Over these four decades, the NAPA has grown exponentially. To illustrate the expansion, we have provided the above map to reflect the percentage increase of species-level occurrences within each of our U.S. counties. The current county-level data of the USDA-PLANTS Database (which are nearly the same as our original county-level data provided to them almost 20 years ago) were compared with the current county-level data of BONAP's NAPA. This map shows the average percentage of species-level occurrences not reported by PLANTS to be approximately 35% for each U.S. county. For some counties, e.g., those in eastern Iowa and central and southern Alabama, the data reflect a much greater increase (in some cases, by 90%). Areas showing the greatest overall percentage increase of species per county are those in eastern Iowa, western Montana, southwestern Georgia, central Texas, southwestern Nebraska, most of northern and northwestern South Carolina, and most of Oklahoma, New Mexico and Alabama. Since BONAP never provided county-level data for Maryland to the USDA-NRCS, all its counties show an increase of 100%. Interestingly, two states, Missouri and Texas, show a few counties with greater than 100% and others approximating 100% increase. This is due primarily to an internal data-transcription error within the original BONAP data submitted to USDA's PLANTS, which was apparently never corrected by the USDA-NRCS personnel. Countless other county-level records provided to USDA's PLANTS by BONAP over the decades have been shown with further research and new data to be in error, but remain unchanged within the PLANTS Database. BONAP maintains a separate "false reports" database for those records now known to be incorrect due to misidentifications, changes in species circumscriptions, inaccuracies in site location points, etc. Once determined to be incorrect, we remove that record from our master database and place it within our false reports database. Over the decades, that database alone has grown to nearly 130,000 county-level records.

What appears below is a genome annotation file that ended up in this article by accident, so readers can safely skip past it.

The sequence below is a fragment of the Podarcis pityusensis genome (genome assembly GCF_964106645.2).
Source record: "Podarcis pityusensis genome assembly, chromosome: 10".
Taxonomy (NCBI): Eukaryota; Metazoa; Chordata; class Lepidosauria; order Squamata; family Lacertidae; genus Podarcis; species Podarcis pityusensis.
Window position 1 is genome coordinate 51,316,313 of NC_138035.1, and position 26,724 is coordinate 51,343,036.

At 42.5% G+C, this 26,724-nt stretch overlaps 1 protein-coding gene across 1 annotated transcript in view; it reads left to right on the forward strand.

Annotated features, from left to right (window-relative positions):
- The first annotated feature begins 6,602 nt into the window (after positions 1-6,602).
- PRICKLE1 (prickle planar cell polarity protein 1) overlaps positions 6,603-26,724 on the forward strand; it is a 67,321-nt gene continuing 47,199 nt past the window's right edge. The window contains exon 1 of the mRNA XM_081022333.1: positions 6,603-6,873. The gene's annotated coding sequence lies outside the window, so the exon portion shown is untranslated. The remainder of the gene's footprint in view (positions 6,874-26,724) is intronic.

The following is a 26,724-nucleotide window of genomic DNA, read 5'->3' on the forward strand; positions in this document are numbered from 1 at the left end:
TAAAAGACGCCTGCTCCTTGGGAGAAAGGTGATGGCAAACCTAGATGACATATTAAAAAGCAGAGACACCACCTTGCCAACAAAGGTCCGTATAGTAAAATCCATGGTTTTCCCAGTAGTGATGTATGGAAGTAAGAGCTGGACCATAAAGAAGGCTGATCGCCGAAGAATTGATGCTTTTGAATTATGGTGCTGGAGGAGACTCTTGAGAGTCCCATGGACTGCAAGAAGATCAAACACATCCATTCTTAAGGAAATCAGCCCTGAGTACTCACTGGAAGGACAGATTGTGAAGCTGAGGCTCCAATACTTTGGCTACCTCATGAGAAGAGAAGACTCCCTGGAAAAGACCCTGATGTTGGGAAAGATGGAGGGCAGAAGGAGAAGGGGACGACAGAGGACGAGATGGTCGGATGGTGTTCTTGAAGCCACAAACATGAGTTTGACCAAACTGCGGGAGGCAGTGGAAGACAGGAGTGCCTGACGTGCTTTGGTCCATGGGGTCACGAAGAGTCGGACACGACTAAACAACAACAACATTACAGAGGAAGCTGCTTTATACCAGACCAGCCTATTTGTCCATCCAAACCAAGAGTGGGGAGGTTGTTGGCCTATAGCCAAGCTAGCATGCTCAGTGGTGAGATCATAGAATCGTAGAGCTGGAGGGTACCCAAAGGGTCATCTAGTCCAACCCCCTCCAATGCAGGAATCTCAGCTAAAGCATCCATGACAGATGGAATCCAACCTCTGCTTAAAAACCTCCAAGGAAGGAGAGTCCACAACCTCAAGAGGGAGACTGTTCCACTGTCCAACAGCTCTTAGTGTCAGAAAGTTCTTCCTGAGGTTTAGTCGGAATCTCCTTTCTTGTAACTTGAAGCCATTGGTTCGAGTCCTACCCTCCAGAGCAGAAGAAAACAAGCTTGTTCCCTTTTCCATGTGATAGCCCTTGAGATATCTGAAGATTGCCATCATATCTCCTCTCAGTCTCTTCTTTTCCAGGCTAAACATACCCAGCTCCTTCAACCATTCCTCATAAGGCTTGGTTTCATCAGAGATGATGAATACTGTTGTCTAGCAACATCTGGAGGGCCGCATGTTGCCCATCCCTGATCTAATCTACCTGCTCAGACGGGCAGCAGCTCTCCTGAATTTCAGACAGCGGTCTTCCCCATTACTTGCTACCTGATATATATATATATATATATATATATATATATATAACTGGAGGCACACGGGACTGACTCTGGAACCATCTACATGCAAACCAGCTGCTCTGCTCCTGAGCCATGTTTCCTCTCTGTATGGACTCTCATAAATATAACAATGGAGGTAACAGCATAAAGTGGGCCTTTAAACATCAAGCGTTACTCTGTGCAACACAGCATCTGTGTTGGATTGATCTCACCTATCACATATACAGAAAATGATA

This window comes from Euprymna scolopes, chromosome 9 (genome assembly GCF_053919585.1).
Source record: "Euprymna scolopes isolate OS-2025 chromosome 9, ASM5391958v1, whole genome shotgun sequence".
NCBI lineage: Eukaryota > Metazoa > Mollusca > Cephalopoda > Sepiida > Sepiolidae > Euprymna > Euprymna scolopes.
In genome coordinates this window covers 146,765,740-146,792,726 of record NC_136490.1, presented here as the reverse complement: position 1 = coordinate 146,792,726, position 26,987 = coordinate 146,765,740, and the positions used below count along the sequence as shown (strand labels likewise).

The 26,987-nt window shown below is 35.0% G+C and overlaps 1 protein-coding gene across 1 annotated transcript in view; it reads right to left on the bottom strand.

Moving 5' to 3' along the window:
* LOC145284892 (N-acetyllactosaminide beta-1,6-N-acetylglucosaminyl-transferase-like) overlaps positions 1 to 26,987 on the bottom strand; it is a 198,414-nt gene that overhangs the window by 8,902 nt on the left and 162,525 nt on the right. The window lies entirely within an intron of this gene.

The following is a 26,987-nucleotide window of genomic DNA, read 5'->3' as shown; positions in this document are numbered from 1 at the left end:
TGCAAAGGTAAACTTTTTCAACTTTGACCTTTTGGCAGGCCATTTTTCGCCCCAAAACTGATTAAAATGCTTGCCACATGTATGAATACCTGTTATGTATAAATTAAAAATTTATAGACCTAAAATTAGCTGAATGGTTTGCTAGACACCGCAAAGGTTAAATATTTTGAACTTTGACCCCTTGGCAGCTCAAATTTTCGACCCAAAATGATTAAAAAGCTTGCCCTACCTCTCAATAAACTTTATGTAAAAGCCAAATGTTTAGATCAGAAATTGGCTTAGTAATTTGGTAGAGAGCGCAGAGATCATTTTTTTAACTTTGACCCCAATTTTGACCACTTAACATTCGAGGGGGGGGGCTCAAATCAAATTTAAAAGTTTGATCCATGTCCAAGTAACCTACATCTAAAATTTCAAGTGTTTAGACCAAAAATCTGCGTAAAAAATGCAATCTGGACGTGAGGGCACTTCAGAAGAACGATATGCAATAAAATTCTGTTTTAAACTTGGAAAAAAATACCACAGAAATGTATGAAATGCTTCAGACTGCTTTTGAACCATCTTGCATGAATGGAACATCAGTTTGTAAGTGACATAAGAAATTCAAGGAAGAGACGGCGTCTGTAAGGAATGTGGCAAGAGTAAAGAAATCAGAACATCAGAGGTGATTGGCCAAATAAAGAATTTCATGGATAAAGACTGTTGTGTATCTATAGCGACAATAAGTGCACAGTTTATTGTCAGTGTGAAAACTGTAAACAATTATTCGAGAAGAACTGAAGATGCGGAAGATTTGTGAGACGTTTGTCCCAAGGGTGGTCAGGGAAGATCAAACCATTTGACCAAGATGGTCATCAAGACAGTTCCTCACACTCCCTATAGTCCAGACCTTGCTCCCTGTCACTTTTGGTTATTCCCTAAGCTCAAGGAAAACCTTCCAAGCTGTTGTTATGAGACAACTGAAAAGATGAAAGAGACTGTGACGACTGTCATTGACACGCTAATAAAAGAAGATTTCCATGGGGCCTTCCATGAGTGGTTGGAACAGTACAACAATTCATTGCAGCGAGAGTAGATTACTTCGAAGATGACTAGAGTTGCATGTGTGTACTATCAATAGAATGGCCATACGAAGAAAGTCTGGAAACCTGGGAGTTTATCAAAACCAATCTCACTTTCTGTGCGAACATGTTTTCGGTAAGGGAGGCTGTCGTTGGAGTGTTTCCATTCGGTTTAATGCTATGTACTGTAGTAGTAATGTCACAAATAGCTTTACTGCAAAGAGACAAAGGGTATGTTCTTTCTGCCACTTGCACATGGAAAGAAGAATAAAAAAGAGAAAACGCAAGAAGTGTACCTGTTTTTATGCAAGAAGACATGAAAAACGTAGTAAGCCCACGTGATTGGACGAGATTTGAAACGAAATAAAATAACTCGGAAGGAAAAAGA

Many factors have contributed to the large percentage increase of species within our counties. In nearly half of our states, including Alabama, Alaska, Arizona, California, Colorado, Florida, Hawaii, Idaho, Illinois, Kansas, Kentucky, Louisiana, Michigan, Minnesota, Nebraska, New Mexico, New York, Oklahoma, Oregon, Pennsylvania, South Carolina, Tennessee, Texas, Utah, Virginia, Washington, West Virginia and Wisconsin, a large number of herbaria and museum collections have been digitized over the decades, adding many county records to BONAP's NAPA. Currently, digitization of other institutional collections are underway, such as those from Georgia, Iowa, North Carolina, Ohio and South Dakota, and their county-level records thus far have in part or in total been added to NAPA. Moreover, vast numbers of new county collections based on field work have been added to states such as Alabama, Arizona, Colorado, Delaware, Iowa, Minnesota, Montana, New Mexico, North Carolina, Pennsylvania, Utah and Wyoming (including many of my own). Also adding to the increased number of county-level records is the significant number of recently published county-level plant atlases and floras, e.g., the Flora of Nebraska (by R.B. Kaul, D.M. Sutherland and S.B. Rolfsmeier); the Atlas of the Flora of New England (by R. Angelo and D.E. Boufford; available on the Internet); Checklist and Atlas of the Vascular Flora of West Virginia (edited by P.J. Harmon, D. Ford-Werntz and W. Grafton); The Flora of Delaware: An Annotated Checklist (by W.A. McAvoy and K.A. Bennett); Atlas of Tennessee Vascular Plants (by E.W. Chester, B.E. Wofford, R. Kral, H.R. DeSelm and A.M. Evans); Atlas of the Vascular Plants of Texas (by B.L. Turner, H. Nichols, G. Denny and O. Doron); and Vascular Plants of the Greater Yellowstone Area: Annotated Catalog and Atlas (by E.F. Evert). Other states, e.g., Arkansas and Kentucky, are currently developing plant atlases. Adding to the total tally of new county-level records are countless journal articles and other scientific publications. From the 1940s to the present, these sources alone account for nearly 100,000 U.S. county records, many of which are undocumented elsewhere. With all of this activity and effort, it is understandable that the above map reflects a large increase in the percentage of species per county.
BONAP plans to update the NAPA semi-annually (July and January). Each update will present the number of new species-level occurrence for each U.S. county. By July 1, 2011, we plan to add approximately 30,000 more county-level records to the NAPA.
Comments for adding or deleting records are always welcomed.
We are very grateful to the USDA-NRCS for their past support and for providing information for this data comparison.
Last updated April 20, 2011.